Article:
Claudio had been searching for work at the docks all morning and most of the afternoon without success. Other times, he earned 100 or 200 pesos for doing a short errand — an offer of a better job would never be given to a boy his age. But although that was little money, it helped. Any amount was something. His last job had been for a gas station where he first acquired a desire to repair cars. He did all the chores there — bringing ruined tires and parts to the dump, draining oil from crankcases, and bringing coffee to the mechanics. Now he sat idle, holding in his hand the little model of a Ford Mustang he carried in his pocket for good luck. Next to the benedicción that his mother had given him, touching his head whenever he left the house, he felt that the model car was his most powerful source of good fortune. But as he looked at it, he felt merely like an idler, with not even one centavo in his pocket to bring home.
As he sat among the abandoned cargo pallets, the shiny metal chimney of the chicken roaster’s shack in front of him was wafting long curves of smoke from roasting chicken into the air. While he watched the rising white curls and absentmindedly scratched the new scab on his leg, a car drove up and stopped. A man wearing sunglasses appeared to be shouting at someone sitting in the back seat. The rear door opened and a woman stepped out, slammed the door behind her, and walked away from the car. She was dressed in a white bridal-looking dress, but walked unsteadily, as if she had been drinking. She went toward a telephone booth from which the telephone had been ripped out. Seeing Claudio, she stopped, smiled like the woman in the billboard advertisement for Bavaria beer, and came toward him, hips slowly swinging.
“What are you doing here, joven?” she asked. She called him “young man” and not “boy,” which pleased him more than it put him on his guard.
“Looking for work,” he said.
“It’s too late today, isn’t it?”
“Yes, señora.” He was close to tears, thinking that the day was gone and he would have nothing comforting to tell his mother.
“What’s your name?”
“Claudio Botero,” Adding his last name was what a well-bred boy would do, but his hoarseness embarrassed him.
The woman spoke warmly, telling him he looked thin and that it was important to eat so that he would grow up to have a long and happy life outside of the impoverished shacks. Then she crouched close to his ear and said he was handsome — did he know that? — and that she would like to take him with her to a beautiful house. Her lips and perfume worked on him, making him dizzy.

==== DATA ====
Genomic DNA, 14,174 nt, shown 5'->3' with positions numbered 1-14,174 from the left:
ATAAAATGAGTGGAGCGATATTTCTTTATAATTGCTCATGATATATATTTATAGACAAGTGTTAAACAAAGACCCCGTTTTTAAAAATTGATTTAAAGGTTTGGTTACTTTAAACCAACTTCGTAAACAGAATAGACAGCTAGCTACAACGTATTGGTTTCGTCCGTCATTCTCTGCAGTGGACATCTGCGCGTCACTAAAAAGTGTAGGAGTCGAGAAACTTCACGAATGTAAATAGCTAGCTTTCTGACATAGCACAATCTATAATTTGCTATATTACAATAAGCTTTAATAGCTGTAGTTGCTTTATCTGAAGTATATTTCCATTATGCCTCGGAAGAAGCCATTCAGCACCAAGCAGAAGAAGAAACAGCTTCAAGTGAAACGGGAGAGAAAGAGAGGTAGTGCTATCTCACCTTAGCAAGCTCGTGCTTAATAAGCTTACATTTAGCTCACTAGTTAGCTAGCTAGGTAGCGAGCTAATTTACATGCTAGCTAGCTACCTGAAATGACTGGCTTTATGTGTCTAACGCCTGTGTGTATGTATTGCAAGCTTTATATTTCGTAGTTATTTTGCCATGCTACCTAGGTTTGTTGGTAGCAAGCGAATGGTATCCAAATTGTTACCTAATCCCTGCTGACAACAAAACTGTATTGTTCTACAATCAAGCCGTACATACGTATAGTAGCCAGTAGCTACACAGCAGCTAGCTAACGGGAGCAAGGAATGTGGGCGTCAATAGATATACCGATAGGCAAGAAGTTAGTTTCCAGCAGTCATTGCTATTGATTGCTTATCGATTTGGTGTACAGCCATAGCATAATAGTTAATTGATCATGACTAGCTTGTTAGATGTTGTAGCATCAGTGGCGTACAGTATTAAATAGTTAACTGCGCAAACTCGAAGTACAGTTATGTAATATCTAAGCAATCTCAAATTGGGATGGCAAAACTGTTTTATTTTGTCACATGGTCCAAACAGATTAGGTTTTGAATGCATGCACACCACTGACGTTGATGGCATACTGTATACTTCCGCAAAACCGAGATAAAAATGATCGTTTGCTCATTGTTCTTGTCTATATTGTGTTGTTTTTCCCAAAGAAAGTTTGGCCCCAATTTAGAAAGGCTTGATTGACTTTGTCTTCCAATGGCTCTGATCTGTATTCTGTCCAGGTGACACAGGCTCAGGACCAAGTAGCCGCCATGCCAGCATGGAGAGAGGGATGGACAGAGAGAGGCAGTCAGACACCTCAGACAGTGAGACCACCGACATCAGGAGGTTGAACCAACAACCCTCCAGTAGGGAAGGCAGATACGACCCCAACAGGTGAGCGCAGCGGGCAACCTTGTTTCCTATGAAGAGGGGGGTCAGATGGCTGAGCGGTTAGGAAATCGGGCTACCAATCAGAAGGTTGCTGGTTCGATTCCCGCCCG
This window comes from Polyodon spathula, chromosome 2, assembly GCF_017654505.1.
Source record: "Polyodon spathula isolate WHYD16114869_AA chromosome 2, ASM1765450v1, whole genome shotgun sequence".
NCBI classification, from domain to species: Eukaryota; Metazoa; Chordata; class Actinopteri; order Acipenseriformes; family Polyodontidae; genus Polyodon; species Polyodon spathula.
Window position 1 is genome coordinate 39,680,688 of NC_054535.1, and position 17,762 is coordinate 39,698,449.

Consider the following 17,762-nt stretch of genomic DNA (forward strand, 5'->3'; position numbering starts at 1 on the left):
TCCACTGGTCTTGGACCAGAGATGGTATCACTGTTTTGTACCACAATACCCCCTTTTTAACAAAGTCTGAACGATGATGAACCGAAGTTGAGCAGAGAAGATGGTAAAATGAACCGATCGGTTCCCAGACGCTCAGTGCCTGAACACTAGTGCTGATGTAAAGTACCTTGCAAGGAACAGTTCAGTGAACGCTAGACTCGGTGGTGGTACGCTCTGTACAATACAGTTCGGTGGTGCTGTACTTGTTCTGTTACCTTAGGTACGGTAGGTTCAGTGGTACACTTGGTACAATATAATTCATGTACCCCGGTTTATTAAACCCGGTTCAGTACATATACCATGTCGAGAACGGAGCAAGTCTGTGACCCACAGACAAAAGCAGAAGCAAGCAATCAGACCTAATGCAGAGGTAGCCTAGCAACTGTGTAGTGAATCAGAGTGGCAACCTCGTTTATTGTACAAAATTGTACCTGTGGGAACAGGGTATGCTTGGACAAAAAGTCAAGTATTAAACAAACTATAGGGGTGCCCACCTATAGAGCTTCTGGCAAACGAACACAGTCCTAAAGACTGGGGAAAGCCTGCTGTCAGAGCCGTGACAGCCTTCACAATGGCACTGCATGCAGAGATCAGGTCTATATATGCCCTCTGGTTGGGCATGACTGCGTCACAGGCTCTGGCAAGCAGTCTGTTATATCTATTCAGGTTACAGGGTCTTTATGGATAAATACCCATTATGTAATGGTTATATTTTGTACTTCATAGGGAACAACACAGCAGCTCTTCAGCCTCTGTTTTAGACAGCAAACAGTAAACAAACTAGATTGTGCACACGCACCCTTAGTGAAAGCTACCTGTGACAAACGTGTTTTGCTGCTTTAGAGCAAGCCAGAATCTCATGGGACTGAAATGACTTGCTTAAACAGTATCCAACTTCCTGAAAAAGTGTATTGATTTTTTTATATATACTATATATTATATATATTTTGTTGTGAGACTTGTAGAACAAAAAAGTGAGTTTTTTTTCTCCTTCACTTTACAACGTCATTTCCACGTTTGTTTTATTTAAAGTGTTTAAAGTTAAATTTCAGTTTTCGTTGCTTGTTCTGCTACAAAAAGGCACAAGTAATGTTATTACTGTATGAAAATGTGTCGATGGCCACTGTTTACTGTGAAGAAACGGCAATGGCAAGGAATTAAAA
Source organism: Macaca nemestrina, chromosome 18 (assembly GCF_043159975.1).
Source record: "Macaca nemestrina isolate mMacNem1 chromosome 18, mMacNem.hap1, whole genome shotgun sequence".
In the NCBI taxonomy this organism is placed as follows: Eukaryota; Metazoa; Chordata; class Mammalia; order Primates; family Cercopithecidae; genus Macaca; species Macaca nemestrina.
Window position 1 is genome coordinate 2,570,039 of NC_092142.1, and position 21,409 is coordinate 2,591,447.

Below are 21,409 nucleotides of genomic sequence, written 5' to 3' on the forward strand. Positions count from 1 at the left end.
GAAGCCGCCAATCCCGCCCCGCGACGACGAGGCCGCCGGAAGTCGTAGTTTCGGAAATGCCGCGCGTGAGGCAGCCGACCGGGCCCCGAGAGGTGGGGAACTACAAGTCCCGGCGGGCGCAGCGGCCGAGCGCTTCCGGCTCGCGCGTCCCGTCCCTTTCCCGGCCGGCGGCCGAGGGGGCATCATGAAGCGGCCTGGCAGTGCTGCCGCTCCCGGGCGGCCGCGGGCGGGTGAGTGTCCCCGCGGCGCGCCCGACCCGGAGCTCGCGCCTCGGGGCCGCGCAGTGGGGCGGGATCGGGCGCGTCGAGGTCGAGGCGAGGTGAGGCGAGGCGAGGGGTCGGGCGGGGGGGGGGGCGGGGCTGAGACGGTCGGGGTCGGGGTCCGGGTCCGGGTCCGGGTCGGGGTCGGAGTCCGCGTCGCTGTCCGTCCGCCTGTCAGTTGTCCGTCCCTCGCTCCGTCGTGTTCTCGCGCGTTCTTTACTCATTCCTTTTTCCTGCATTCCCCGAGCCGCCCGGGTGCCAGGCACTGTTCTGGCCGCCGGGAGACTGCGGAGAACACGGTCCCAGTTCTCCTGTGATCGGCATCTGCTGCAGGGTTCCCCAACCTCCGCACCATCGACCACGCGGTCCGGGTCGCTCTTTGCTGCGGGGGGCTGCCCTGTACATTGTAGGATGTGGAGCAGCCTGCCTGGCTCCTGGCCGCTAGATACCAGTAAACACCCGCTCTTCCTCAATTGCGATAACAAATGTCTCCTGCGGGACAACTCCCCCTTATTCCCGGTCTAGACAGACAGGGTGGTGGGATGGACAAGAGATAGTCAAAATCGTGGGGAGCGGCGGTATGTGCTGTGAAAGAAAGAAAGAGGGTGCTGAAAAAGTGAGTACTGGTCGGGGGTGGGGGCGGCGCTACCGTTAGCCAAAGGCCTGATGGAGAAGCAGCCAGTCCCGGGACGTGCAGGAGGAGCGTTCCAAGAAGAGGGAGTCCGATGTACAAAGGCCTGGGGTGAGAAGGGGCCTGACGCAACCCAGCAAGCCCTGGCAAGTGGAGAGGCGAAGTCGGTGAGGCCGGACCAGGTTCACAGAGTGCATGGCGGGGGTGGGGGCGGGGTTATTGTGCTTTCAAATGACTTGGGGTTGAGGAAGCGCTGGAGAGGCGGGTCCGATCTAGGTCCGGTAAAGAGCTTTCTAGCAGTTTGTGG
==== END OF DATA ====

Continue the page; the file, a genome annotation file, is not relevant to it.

“You would like to come with me… for a little while, wouldn’t you, Claudiosito?”
“Yes,” he said, finding it hard to be honest. “But my mother is sick and we need food. We don’t have any.”
She grasped his wrist and he felt the stab of her fingernails.
“Look, this shack is roasting chickens — the same ones they sell on ritzy Plaza Caycedo. Be brave — show me that you can be — and grab us a couple of them. I’ll bet you’re fast. Nobody will even see you.”
“But the police, señora — ”
“Don’t be silly. You’ll be gone from there in a second. And if you get enough, you can sell some on Plaza Caycedo for good money. Money, Claudiosito. Money.
As she spoke, the door of the shack opened and a tanned, wrinkled man with a limp came out pushing a two-wheeled barrow full with steaming, fresh roasted chickens tied to poles and the poles lying in layers over plantain leaves.
“Look at them. Don’t they make your mouth water?” the woman whispered while squeezing his shoulder. “Go quick.”
Claudio rose and carefully followed the man, the woman close behind. He turned every twenty stops or so to see if she was still there. After a block the man stopped. Claudio ran behind a chained forklift and watched. The man carefully propped the barrow against the lift and sat down on the ground, his back against it in the shade of an overhanging tin roof, chin on his chest. In a few seconds he was snoring. Bees and wasps were landing on the piles of chicken.
Claudio crouched and ran toward the barrow, his knife ready. With quick strokes, he cut the strings on two poles, each of which held three chickens. He gathered up the six chickens and ran in the direction of the derrick further down the docks. He thought he heard a shot, but in a moment, he and the chickens were around a corner.
He looked around for the woman in the white dress. She was nowhere in sight. He huddled in the doorway of a boarded building and waited for what seemed to be a long time, holding the warm chickens against his side. He wondered if he felt their heat so keenly because his body was so thin. He never saw the woman again and often recalled her TV novella actress voice and face, but he never told anyone about her or their adventure. Now, from time to time, he remembered her face and dress with lace like his mother sewed at the throat and the wrists. He wondered why she had disappeared without taking any chicken from him. He named her Our Lady of the Chickens.
David Schultz is a longtime writer who has happily received a nice share of publication of stories and poems both online and
in small mags. He says: “Thanks for reading me.”
This story is sponsored by
Clarion West Writers Workshop — Apply now through March 1 for 2014’s six-week workshop with Paul Park, Kij Johnson, Ian McDonald, Hiromi Goto, Charlie Jane Anders, and John Crowley, June 22 – August 1 in Seattle.